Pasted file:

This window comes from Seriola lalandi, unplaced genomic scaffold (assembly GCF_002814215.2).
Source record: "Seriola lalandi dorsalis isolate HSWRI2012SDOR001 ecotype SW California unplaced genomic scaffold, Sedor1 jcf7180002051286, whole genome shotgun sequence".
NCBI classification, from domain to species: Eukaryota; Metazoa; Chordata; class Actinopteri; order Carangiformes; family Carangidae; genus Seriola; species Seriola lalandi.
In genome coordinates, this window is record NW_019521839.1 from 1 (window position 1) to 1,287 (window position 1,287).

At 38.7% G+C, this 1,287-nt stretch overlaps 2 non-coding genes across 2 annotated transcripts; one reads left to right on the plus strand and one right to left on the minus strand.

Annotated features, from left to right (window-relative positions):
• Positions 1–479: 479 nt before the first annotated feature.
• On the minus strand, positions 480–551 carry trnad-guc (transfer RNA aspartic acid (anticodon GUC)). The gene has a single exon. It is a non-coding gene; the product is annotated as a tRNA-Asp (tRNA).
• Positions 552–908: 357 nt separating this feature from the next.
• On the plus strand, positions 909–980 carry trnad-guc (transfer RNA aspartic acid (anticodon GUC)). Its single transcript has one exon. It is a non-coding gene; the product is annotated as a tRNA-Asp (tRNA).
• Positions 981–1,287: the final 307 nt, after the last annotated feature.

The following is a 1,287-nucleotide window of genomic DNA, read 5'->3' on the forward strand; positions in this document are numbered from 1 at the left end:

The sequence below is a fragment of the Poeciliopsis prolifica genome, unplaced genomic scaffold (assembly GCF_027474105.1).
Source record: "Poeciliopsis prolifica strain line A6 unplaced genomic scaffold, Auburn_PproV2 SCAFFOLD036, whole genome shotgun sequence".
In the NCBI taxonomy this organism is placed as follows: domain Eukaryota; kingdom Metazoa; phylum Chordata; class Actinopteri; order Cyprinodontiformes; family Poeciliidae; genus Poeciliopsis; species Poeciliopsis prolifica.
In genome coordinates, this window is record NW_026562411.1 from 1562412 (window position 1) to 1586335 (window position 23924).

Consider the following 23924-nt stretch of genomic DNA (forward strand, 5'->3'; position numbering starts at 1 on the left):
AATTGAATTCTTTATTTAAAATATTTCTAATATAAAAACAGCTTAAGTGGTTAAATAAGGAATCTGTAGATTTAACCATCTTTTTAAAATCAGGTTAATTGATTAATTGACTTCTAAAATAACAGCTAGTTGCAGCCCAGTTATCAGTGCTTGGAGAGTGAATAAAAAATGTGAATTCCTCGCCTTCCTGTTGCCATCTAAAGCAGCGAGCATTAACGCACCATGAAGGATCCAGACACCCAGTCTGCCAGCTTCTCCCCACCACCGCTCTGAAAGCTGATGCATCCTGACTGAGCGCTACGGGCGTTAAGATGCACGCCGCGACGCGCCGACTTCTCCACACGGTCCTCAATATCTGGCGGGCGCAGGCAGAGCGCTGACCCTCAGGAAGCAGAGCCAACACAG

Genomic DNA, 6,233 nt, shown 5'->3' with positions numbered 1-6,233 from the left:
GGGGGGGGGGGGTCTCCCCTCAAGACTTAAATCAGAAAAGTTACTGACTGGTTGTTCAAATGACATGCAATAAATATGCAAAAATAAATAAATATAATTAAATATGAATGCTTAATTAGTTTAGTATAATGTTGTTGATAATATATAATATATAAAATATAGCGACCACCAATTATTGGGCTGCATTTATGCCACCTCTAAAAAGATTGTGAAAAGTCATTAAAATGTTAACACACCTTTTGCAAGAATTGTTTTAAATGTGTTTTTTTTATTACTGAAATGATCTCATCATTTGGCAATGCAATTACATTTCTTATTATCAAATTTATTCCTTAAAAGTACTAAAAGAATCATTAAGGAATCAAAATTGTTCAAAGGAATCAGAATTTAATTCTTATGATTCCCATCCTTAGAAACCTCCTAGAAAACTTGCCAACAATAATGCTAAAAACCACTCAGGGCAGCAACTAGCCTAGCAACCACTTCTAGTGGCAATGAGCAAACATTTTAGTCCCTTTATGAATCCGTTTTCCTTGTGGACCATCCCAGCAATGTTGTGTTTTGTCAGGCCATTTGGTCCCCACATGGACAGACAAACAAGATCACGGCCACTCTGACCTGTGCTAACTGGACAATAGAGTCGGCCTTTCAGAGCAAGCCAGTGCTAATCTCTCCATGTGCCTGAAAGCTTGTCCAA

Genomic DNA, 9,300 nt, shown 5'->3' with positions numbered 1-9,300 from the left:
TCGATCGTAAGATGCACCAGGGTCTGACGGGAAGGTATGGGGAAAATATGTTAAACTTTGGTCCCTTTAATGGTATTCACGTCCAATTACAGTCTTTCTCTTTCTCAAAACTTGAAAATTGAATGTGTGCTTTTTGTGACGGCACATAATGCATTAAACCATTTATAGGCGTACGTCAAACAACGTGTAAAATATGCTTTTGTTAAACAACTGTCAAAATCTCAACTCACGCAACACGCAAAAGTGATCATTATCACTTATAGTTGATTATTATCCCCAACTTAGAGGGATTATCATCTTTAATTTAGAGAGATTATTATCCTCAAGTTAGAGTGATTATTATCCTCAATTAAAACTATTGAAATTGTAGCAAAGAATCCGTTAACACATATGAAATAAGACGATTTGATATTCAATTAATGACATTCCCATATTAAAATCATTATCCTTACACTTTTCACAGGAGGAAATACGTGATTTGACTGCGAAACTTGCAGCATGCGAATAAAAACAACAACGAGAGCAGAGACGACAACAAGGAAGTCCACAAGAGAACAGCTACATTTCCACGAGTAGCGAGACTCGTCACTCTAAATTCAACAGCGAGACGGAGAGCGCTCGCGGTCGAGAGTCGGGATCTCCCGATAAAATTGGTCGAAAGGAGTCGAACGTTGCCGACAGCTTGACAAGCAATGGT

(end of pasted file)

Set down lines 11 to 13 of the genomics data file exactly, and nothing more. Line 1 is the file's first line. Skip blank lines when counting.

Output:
• Positions 981–1,287: the final 307 nt, after the last annotated feature.

The following is a 1,287-nucleotide window of genomic DNA, read 5'->3' on the forward strand; positions in this document are numbered from 1 at the left end:

The sequence below is a fragment of the Poeciliopsis prolifica genome, unplaced genomic scaffold (assembly GCF_027474105.1).